"IV. The parties have one child, born July 11, 1949. At the time of commencement of this action, the child of the parties, Michael Johnson was residing with defendant and at a hearing held shortly after his custody was temporarily awarded the defendant. Michael Johnson has remained in defendant's custody continuously since, except when he has been with plaintiff during visitations. Prior to the previous trial plaintiff suffered from a reactive depression during which she could not adequately perform the mother role, and to have permitted her exclusive custody of Michael while she was in that condition would have been harmful to the child. During plaintiff's troubles Michael had become maladjusted. The stresses causing plaintiff's reactive depression were no more than the normal conflicts of life. While there is medical testimony that plaintiff's depression is not likely to recur, it cannot be foretold as of today, whether plaintiff's second marriage will produce emotional stress, and if so, how plaintiff will react thereto. During the past year, defendant has given Michael excellent care and he is now a perfectly adjusted child. The child's best interests are paramount and they are better served by award of his custody to the defendant. There is a much closer bond of affection between Michael and the defendant than between Michael and the plaintiff. The defendant has a personality which coupled with his deep seated love for his son, together with his demonstrated interest, solicitude, care and watchfulness, offer better promise for Michael's welfare if he be awarded custody. The defendant's good character and unquestioned fitness is the better influence for Michael's welfare.
"V. That at the time of trial of this cause, both plaintiff and defendant were proper persons to have custody of the child." (Italics ours.)
 The appellant urges the trial court erred in failing to award the custody of a child of tender years to her, in view of the court's affirmative finding of her fitness. While we do not concede that the child involved in this litigation is "of tender years," this question need not be answered, since it alone is not determinative of the ultimate question: what will best serve the interests and welfare of the child?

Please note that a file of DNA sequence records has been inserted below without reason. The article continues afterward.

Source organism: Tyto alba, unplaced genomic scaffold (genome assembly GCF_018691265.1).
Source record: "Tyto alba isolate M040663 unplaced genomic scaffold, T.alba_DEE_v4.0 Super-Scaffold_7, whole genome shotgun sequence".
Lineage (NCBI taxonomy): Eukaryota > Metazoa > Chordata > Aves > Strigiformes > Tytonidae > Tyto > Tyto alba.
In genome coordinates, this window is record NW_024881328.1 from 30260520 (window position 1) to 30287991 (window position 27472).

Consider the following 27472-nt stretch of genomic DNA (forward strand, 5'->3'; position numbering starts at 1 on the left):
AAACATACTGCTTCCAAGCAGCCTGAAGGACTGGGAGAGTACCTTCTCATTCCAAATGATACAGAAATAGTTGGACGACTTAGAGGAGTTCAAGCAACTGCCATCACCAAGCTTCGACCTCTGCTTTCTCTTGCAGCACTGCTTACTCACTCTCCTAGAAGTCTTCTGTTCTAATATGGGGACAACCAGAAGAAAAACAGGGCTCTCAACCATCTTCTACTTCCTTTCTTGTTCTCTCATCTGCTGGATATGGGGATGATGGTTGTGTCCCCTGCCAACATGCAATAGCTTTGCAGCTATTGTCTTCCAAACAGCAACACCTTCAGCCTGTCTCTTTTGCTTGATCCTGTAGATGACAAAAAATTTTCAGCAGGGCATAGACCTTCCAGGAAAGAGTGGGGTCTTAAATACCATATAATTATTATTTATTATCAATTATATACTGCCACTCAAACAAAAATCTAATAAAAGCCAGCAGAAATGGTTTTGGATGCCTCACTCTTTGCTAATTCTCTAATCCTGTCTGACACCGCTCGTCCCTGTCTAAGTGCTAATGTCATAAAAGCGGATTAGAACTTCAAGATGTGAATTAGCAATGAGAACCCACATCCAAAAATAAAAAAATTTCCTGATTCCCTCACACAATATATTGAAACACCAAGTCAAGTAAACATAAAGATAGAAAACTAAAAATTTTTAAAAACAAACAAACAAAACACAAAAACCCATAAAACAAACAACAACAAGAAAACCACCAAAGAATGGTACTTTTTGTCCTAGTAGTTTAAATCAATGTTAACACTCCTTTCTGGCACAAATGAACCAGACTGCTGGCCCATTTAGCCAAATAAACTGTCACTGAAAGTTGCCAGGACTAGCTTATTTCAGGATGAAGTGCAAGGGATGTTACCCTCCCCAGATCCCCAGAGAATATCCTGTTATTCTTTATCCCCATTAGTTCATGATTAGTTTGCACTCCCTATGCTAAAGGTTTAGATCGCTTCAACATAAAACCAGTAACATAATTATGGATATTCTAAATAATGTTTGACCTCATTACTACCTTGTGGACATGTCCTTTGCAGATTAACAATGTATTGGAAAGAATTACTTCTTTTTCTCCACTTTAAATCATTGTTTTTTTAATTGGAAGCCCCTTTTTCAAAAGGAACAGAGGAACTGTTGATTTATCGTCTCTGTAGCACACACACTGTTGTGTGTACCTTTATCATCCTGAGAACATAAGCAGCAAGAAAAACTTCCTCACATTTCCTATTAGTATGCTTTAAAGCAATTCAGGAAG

". . . In any event, under the circumstances, the failure of the trial court to enter a specific finding negating the fitness of the mother to have the custody of the children is of no legal significance. The trial judge found that the father was a fit and proper person, and that he should have the custody of the children. The record supports these determinations.
"The so-called `tender years doctrine,' referred to above, is merely one facet of the more basic principle: that the best interests and welfare of the children is the controlling consideration in child custody cases.
"In Chatwood v. Chatwood, 44 Wn.2d 233, 239, 266 P.2d 782, we attempted to state rather emphatically that several significant guiding principles as to the disposition of child custody matters may be gleaned from our numerous decisions as follows:
"`1. Each case must be considered and determined separately, upon its own facts and the situation before the court;
"`2. The best interests and welfare of the children in custody matters are the paramount and controlling considerations. The interests of parents, including claims of the right to child custody, are subsidiary in relation to consideration of the welfare of their children;